Last year 39 people died on UK construction sites. Billy O’Brien explains how to make them safer with the aim of getting that number down to zero
The past couple of months have seen a stream of news stories about safety issues in the construction industry. More than a hundred people were exposed to asbestos during renovation work at the Palace of Westminster and a contractor from Bradford was given a suspended jail sentence after pleading guilty to putting ground workers at risk on a site in Manchester.
It is 2022. This is not OK. When the risks are so well known, it is totally unacceptable and shows the need for constant vigilance around on-site health and safety.
Main contractors have clearly defined responsibilities which are listed on the Health and Safety Executive (HSE)’s website and everyone is aware of this. Accidents must be reported to the relevant authority under RIDDOR and near misses should be logged to prevent more serious incidents occurring in the future. No one can say the information is not clear, or available.
Despite the robust and straightforward guidance, 39 people died on UK sites last year. That is 39 too many.
With this in mind, and in the interests of promoting best practice, I would like to run through how to create a safety culture.
I started my career as a firefighter and many of the things I saw then would nowadays be considered as shocking as blowing cigarette smoke in a child’s face. These included employees accessing hoppers to remove blockages without going through the proper procedures first, or firefighters not wearing breathing apparatus when fighting fires.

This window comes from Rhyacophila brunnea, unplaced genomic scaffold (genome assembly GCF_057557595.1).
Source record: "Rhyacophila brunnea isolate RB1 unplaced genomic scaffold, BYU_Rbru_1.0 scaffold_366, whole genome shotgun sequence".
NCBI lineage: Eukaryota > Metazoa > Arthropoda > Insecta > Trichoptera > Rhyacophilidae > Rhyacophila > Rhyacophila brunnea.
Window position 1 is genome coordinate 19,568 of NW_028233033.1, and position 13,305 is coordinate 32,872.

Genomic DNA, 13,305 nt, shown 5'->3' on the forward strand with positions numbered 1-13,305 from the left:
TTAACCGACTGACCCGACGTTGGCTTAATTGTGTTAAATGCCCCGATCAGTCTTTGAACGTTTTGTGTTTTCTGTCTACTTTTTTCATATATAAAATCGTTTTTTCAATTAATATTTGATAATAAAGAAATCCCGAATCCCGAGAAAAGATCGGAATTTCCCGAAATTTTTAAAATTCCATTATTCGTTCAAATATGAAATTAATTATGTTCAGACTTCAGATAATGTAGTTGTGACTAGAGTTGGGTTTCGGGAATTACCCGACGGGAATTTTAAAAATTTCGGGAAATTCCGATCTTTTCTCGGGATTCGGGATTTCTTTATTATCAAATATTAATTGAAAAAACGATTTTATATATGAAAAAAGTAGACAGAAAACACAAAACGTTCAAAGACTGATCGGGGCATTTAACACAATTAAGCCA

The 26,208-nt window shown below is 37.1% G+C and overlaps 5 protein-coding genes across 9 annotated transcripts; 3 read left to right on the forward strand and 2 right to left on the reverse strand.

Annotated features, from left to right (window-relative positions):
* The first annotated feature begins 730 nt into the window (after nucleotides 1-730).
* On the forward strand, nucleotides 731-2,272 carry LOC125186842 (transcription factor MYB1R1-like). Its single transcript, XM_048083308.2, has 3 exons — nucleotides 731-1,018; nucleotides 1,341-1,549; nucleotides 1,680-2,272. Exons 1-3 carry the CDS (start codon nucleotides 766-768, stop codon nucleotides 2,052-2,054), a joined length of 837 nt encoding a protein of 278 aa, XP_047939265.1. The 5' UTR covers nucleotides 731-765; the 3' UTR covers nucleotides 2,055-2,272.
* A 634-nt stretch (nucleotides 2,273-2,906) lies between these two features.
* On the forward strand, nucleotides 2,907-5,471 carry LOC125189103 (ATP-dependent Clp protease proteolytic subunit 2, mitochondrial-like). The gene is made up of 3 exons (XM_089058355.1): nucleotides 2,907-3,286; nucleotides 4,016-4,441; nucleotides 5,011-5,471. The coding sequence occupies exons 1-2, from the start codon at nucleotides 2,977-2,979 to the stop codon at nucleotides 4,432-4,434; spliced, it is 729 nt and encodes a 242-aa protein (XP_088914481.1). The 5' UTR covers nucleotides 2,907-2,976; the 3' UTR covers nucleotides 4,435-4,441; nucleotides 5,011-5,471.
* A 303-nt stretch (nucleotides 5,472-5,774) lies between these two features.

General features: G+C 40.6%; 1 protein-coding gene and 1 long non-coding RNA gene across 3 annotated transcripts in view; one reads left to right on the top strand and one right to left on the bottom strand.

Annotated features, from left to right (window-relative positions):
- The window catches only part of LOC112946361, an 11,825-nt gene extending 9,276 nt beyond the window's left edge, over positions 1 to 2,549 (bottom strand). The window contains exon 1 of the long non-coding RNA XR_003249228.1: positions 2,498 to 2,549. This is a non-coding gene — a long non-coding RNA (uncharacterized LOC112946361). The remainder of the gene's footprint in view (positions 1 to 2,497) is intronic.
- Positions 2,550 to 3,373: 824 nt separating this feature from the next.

Change for the better happened because the culture changed by consensus, to deliver a safer working environment.
Change takes time and requires constant communication and message reinforcement to people at all levels
Every organisation has, or should have, a safety culture. This can be either good or bad, and when challenges arise it is because that culture is failing to keep people safe from harm.
Transforming this situation to achieve something fit for purpose requires consistency and an ongoing, targeted approach. Change takes time and requires constant communication and message reinforcement to people at all levels.
Too often health and safety comms are boring, jargon-heavy and confusing. While this is ticking the box, it won’t be changing behaviour. Instead remember the principles of persuasion: people don’t like to be “told”, but persuasion is another matter.
There are seven principles of persuasion (devised by Dr Robert Cialdini) which are reciprocity, scarcity, authority, commitment and consistency, liking and consensus. By understanding these rules, you can use them to create safer sites.
Be visual, be funny and use the unexpected. While the topic is serious, you can still adopt a light touch.
For example Total Energy in Denmark made humour a core component in their behavioural safety campaign “don’t be a dummy”. It showed a crash test dummy undergoing various experiences which would maim or kill a human.
Using humour creates a bonding experience which makes attitudinal shift possible and longer lasting.